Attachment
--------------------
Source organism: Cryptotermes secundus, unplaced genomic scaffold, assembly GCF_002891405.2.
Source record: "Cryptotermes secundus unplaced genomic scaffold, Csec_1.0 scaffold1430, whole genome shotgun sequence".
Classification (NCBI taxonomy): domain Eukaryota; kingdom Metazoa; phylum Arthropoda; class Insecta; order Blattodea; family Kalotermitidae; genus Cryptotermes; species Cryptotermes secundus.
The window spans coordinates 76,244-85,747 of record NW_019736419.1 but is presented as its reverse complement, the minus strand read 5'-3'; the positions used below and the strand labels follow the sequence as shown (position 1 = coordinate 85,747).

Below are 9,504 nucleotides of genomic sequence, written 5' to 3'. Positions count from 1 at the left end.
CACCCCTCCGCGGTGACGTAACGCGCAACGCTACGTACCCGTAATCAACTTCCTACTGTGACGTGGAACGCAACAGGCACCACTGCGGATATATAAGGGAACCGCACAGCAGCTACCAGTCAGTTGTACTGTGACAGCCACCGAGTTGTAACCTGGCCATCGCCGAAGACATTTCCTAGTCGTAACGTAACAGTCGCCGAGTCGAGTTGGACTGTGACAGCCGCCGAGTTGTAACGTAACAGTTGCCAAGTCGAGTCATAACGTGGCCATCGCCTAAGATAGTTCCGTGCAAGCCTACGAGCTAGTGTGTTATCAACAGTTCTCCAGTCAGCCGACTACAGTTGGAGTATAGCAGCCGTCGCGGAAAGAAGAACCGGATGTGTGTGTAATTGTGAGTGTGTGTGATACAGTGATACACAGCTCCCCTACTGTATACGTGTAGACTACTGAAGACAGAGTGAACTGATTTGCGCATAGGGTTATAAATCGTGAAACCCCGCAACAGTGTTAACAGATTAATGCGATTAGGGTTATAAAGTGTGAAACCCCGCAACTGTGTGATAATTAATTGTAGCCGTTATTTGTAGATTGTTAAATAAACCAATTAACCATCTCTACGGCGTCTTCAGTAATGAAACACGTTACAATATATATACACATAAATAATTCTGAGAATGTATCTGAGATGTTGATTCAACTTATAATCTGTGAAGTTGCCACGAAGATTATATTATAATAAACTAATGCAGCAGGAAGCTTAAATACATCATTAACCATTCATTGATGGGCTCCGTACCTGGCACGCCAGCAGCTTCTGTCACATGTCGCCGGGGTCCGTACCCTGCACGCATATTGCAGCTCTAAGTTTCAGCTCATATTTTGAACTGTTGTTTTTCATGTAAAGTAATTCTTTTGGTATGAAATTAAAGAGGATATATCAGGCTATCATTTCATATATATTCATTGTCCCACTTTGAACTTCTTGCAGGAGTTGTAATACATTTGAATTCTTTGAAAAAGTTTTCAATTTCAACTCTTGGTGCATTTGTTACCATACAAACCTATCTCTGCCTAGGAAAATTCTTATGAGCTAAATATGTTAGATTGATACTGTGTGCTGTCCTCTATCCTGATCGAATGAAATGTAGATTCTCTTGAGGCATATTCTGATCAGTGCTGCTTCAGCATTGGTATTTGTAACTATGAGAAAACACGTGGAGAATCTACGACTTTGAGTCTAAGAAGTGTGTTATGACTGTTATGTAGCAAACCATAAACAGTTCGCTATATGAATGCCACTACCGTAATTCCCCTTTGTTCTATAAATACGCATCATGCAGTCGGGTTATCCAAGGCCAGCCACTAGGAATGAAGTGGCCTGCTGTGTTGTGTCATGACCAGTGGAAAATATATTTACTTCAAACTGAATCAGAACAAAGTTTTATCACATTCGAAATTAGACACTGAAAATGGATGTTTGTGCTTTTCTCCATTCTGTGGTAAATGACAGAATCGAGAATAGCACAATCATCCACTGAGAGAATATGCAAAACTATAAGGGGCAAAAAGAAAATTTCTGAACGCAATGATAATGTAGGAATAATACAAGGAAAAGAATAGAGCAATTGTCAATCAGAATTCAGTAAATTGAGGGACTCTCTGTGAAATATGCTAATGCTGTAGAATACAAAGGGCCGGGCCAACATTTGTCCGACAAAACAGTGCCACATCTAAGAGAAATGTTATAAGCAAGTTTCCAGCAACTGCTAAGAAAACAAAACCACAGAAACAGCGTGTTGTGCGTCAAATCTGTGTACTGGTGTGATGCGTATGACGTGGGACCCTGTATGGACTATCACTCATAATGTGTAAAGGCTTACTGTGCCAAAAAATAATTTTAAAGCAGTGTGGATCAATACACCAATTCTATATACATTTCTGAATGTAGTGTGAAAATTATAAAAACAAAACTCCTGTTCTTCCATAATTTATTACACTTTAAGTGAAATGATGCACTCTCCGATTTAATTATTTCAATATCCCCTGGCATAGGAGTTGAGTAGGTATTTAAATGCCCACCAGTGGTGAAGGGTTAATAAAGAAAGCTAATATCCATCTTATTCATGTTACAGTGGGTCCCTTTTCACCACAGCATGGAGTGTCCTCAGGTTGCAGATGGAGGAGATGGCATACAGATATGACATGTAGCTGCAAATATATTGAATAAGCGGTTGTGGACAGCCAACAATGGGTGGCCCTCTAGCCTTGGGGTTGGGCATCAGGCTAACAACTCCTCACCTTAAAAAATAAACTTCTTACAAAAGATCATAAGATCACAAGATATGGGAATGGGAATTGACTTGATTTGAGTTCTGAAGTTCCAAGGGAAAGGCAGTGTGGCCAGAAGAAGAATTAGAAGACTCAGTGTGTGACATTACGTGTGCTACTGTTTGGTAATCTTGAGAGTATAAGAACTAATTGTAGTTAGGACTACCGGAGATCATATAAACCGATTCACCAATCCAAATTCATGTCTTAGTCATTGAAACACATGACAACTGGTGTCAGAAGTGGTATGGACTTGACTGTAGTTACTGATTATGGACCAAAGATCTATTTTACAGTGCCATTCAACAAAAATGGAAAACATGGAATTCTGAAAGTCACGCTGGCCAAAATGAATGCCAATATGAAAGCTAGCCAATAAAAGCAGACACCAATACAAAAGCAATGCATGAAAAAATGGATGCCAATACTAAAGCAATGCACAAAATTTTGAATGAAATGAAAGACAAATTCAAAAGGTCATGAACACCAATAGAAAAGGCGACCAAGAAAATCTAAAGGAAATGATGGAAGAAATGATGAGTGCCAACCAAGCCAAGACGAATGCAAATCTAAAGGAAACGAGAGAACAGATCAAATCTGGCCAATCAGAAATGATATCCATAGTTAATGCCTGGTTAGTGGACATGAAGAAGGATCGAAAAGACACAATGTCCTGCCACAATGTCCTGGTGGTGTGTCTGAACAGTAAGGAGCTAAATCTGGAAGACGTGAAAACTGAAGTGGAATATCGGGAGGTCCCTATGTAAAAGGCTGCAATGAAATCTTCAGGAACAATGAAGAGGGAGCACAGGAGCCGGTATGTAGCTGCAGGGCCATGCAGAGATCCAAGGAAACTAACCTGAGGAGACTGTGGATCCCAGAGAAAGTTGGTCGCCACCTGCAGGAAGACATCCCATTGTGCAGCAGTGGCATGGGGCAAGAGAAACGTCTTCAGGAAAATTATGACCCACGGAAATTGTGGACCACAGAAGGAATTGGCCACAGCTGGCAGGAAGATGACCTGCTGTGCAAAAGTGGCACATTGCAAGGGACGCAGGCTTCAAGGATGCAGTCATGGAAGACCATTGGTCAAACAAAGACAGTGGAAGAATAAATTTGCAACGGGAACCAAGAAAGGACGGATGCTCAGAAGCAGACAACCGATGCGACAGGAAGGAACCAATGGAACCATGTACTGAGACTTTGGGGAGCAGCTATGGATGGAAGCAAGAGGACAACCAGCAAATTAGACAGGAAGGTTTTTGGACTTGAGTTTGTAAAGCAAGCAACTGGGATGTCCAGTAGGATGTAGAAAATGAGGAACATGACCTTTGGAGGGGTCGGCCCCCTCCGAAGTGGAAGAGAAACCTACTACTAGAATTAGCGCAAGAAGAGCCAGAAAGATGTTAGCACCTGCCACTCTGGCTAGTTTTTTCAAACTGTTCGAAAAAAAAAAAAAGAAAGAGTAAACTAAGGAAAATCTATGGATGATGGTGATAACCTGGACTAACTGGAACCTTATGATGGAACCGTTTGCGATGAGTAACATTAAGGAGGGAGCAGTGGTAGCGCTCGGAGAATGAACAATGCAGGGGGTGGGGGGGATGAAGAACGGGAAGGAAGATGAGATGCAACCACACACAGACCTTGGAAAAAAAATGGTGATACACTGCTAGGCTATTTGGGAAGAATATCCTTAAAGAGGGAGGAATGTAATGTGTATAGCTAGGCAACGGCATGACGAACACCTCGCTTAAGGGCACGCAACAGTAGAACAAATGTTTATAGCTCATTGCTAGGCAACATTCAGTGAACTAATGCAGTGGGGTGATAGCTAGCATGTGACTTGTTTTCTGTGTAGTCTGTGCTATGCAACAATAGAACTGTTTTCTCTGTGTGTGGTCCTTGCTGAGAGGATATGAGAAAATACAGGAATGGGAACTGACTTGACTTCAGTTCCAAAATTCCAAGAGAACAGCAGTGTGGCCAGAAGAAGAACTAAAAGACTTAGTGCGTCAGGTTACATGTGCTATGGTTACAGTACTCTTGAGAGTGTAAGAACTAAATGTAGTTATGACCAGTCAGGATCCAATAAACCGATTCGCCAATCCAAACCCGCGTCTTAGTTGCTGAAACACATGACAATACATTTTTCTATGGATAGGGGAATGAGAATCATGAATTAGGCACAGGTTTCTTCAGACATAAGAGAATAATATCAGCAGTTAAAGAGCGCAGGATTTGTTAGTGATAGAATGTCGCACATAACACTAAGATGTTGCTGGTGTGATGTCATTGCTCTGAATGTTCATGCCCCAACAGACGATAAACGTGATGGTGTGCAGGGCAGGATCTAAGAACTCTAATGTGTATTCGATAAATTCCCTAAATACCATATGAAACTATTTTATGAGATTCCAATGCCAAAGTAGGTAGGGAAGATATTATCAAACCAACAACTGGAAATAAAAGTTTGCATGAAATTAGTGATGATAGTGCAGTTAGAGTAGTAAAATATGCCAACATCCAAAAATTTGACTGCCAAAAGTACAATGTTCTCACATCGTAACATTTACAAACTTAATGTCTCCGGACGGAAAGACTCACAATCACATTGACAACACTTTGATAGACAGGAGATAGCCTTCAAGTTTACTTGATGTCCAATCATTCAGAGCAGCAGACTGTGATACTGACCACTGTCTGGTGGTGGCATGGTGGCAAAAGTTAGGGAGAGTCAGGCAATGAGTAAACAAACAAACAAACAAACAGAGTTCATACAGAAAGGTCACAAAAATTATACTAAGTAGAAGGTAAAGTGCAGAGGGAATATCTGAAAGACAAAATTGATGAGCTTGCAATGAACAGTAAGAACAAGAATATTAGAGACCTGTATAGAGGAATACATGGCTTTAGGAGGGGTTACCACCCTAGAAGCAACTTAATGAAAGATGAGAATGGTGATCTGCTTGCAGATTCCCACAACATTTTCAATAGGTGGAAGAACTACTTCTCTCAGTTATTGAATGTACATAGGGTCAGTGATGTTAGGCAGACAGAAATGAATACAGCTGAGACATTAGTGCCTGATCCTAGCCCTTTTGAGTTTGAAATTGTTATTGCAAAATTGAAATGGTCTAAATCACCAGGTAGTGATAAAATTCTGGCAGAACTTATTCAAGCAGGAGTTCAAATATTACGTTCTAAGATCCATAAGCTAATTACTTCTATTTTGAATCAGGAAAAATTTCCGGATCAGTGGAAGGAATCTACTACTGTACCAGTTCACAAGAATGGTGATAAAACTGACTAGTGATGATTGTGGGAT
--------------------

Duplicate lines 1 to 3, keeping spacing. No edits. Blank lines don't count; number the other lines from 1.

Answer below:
Source organism: Cryptotermes secundus, unplaced genomic scaffold, assembly GCF_002891405.2.
Source record: "Cryptotermes secundus unplaced genomic scaffold, Csec_1.0 scaffold1430, whole genome shotgun sequence".
Classification (NCBI taxonomy): domain Eukaryota; kingdom Metazoa; phylum Arthropoda; class Insecta; order Blattodea; family Kalotermitidae; genus Cryptotermes; species Cryptotermes secundus.